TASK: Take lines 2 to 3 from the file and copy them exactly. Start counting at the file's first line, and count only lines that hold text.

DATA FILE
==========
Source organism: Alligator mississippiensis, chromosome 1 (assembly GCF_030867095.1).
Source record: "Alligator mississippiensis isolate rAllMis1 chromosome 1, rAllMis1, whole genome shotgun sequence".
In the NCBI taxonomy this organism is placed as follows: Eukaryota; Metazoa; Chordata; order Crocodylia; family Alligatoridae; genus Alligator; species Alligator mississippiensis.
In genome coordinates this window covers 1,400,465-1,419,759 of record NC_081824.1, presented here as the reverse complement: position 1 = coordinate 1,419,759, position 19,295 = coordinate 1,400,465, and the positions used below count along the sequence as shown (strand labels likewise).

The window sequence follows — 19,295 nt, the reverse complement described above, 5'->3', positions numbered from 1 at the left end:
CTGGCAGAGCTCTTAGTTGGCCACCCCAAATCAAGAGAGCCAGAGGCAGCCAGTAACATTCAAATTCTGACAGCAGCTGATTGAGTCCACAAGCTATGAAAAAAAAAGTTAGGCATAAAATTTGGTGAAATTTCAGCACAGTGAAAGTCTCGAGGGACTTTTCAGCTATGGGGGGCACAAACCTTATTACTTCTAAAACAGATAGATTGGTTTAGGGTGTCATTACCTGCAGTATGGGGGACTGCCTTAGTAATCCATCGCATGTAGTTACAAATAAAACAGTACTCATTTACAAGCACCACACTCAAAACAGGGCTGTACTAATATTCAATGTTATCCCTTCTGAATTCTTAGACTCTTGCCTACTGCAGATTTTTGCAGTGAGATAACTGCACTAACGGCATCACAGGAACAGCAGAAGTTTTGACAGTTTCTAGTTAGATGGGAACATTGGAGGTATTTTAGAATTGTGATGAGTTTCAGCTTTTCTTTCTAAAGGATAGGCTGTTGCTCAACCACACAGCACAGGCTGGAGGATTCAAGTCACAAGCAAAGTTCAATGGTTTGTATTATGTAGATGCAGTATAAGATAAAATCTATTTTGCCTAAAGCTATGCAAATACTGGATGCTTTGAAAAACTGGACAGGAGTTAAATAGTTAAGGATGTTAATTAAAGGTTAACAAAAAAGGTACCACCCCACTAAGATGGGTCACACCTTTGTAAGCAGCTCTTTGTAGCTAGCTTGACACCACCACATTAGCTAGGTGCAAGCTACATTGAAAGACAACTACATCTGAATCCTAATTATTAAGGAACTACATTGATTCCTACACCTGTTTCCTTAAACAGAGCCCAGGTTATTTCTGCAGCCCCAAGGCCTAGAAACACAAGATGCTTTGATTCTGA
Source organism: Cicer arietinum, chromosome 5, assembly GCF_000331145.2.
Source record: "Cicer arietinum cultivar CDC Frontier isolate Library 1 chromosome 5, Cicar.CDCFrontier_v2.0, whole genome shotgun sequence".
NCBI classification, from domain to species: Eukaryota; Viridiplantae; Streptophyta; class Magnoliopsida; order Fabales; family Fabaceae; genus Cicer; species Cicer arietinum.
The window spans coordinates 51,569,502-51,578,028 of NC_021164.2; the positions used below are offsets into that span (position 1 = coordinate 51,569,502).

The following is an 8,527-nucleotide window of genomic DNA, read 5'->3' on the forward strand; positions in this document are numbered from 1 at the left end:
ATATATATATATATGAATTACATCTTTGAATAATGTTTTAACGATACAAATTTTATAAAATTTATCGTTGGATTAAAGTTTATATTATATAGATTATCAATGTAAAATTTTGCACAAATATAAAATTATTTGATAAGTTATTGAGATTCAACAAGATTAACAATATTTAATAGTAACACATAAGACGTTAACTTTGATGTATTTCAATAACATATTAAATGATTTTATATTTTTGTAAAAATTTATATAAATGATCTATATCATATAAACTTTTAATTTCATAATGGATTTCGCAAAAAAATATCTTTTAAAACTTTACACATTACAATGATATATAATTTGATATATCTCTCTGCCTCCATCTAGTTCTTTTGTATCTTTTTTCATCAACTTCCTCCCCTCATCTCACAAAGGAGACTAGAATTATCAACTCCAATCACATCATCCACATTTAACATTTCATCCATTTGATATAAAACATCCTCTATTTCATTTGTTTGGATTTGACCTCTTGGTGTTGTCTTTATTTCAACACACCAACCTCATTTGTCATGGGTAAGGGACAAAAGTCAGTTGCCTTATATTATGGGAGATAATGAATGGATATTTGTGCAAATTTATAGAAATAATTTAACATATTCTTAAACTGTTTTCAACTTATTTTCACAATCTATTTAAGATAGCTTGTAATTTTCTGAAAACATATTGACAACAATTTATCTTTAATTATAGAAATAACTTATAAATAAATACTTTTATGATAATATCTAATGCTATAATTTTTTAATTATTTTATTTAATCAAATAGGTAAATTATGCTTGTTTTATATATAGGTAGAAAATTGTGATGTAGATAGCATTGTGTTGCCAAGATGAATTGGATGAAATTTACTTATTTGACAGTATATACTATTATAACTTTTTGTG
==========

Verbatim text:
Source record: "Alligator mississippiensis isolate rAllMis1 chromosome 1, rAllMis1, whole genome shotgun sequence".
In the NCBI taxonomy this organism is placed as follows: Eukaryota; Metazoa; Chordata; order Crocodylia; family Alligatoridae; genus Alligator; species Alligator mississippiensis.